On current form, the bizarre drama that is the Rana Kapoor-YES Bank
saga can be labelled The League of Failed Businessmen. Anil Ambani, Kapil Wadhwan, Subhash Chandra Naresh Goyal, Gautam Thapar, Peter Kerkar are all in queue for YES-related investigations that, according to the Enforcement Directorate, could include “several other businessmen”. You almost expect the Singh brothers, Malvinder and Shivinder, to have walk-on parts and, perhaps, Nirav Modi too. Either way, stay tuned for more.
The YES Bank
debacle together with serial abscondings (Lalit Modi, Vijay Mallya, Nirav Modi) and spectacular business busts (IL&FS, DHFL, Jet Airways) has helped Indian business reputation hit a low with a speed that outpaces the downward spiral of the Sensex. Just three years ago, the country’s fourth-largest lender was feted (including by this paper) as a racehorse in the stable of private banks, a grouping that was tipped to overtake the zombie public sector banks anytime soon. The larger-than-life promoter worked hard to ensure that he was seen and heard everywhere, once prompting a high court judge to acidly request him to stop inundating his chamber with self-promotional material. A high-profile tiff for control of the bank with his sister-in-law (his brother was killed in the November 2008 Mumbai terror attacks) added to the mystique, as did the Page 3 lifestyle captured by a breathless press. Only seasoned cynics would have predicted a denouement, and it came in the prosaic form of an Asset Quality Review by the central bank. That forensic review that revealed, among other things, many more stressed assets than the bank admitted. As it became clear that Mr Kapoor was the cause of the problems, the regulator asked him to step down by 2019, which he did with reluctance.
Before this ignominious exit, the promoter appeared to be guilty of no more than irrational exuberance and bad judgement. For instance, many other banks, private or state-owned, have seen their bad debts expand after lending to so-called blue-chips such as Vodafone-Idea, Infrastructure Leasing and Finance Company, Essel Group, CG Power and Radius Developers. All these sectors have been victims of a policy-induced slowdown (telecom, real estate, power in particular) that, in some cases, questionable business practices have compounded (IL&FS
being a prime example).
Now it appears from preliminary investigations that Mr Kapoor was treating this publicly listed bank as a vast financial pool of resources for family businesses — in commodity trading, hospitality, infrastructure — and personal gain of mind-boggling levels. The quid pro quo with Gautam Thapar, for instance, involved a company with the singularly inappropriate name of Bliss Abode, for a residence in tony Amrita Sher Gill Marg. Another reciprocal loan to a firm controlled by his three daughters involved a deal with Kapil Wadhwan of Dewan Housing Finance, itself the focus of an Enforcement Directorate money-laundering probe. Another company, which stands accused of money laundering, is called, without irony, Three Sisters Institutional Office, and was set up to manage the family wealth.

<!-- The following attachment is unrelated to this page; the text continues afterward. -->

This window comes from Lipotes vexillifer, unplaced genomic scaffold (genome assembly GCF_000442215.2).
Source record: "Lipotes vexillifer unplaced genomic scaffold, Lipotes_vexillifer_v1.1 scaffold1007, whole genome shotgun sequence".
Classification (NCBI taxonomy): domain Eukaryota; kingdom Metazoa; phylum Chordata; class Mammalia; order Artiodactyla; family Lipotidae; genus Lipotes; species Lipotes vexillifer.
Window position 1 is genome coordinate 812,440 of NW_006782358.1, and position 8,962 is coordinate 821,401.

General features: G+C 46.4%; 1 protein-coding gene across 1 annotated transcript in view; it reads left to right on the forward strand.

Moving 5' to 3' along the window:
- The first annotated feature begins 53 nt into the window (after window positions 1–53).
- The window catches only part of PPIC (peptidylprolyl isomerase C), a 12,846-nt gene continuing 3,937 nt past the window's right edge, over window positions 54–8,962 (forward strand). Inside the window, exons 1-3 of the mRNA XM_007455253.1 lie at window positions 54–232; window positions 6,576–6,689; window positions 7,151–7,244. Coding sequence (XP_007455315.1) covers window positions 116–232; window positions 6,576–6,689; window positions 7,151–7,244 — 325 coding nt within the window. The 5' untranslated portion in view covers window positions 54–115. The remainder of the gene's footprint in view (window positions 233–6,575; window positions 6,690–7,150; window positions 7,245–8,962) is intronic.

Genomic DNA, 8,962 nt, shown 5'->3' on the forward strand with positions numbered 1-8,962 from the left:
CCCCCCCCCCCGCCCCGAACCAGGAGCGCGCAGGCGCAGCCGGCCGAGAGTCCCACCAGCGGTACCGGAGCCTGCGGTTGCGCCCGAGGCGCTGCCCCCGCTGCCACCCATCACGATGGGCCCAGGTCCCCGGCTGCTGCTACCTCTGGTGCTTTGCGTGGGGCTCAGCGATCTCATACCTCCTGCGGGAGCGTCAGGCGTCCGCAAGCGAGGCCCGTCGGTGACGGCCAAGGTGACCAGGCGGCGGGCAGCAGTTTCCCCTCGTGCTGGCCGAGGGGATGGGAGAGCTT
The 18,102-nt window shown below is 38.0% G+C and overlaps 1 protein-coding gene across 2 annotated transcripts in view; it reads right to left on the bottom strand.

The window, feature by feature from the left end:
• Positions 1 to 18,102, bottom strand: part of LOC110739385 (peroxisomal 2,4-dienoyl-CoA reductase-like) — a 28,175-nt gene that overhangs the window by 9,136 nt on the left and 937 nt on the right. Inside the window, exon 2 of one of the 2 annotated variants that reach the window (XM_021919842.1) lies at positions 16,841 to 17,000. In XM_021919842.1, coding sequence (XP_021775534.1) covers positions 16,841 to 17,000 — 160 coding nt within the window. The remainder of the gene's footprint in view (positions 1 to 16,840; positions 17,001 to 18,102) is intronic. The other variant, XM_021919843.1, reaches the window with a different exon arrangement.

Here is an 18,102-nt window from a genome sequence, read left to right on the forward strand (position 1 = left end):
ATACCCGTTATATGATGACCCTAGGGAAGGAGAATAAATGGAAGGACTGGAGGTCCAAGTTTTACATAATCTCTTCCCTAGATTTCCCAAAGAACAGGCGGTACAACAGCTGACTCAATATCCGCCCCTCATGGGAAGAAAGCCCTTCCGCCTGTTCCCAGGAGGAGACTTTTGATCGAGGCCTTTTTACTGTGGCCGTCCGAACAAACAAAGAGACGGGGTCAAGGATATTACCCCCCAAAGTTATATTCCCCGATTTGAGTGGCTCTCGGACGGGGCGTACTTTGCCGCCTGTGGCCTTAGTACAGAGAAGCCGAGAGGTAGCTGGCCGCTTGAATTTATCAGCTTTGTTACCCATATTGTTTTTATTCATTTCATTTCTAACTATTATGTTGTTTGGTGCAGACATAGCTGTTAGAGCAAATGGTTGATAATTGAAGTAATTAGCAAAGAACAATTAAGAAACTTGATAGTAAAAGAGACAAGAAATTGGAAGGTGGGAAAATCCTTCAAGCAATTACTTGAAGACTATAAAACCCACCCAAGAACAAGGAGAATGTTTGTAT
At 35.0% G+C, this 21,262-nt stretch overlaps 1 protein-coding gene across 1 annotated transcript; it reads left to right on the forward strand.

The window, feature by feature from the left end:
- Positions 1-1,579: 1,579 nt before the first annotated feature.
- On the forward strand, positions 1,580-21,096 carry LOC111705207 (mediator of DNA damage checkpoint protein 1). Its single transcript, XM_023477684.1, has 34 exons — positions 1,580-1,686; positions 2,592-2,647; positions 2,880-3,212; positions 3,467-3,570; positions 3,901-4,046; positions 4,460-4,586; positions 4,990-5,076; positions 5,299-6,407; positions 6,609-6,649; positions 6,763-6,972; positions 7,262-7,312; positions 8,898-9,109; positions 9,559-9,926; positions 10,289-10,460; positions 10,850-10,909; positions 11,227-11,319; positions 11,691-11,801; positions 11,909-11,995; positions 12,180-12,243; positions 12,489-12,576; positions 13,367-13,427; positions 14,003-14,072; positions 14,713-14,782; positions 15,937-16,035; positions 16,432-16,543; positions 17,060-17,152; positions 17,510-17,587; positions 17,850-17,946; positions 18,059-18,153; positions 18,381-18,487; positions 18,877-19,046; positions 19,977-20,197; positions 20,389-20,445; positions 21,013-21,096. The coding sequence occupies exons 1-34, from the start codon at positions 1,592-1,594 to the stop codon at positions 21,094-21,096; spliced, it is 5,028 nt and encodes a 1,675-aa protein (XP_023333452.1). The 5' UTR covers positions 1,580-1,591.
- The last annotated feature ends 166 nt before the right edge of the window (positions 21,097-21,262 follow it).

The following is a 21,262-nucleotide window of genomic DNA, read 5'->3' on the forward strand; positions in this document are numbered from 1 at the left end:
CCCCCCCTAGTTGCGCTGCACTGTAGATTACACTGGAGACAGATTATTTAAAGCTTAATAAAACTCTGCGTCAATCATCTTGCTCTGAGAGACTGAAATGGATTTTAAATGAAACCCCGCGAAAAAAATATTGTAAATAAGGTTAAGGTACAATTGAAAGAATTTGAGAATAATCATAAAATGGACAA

So, you may ask, if all these facts were lurking in investigatory cross-hairs for a year and a half, why didn’t the central bank step in sooner with its rescue act? The Reserve Bank of India governor offered a testy explanation when he came on TV to assure dismayed account holders their money was safe. The hapless Ravneet Gill, brought in from Deutsche Bank and with all the right door-opening credentials, was being given a fair chance to find buyers for the promoter stake. (His periodic buoyant announcements that many prospective investors were in the pipeline — “well regulated European financial institutions” had apparently shown interest, capital raising was “just a matter of time” — became the butt of much hilarity.)
But as with Vijay Mallya, the whispers in the chambers and corner rooms and markets, were about Political Connections, you understand. Who? No one’s really 100 per cent sure, you know, but Names were bandied about all the same.
And so, we come back to the same story from the bad old days to the Licence Raj to the post-liberalisation era, of crony capitalism. The discriminatory enrichment this nexus affords the cronies and the innocent victims in the form of employees, small businesses and account-holders are only part of the story. It’s the persistence of crony capitalism, helped by crony boards, that makes most Indian businesspeople really bad at doing business in India. Lending money to dodgy companies, sloppy due diligence, commandeering corporate resources for personal gain or pursuing questionably restrictive growth strategies are all done in the confidence that the politico-regulatory complex will shield you — until it can’t. These are not conventional business risks but asymmetries that preclude genuine competition. The slow but inexorable progress of greater transparency may expose some of these defects, which explains why the line of failing businessmen is rapidly expanding. But for a sector that was supposed to step into the vacuum created by a receding public sector after 1991, Indian business does not generate much confidence right now.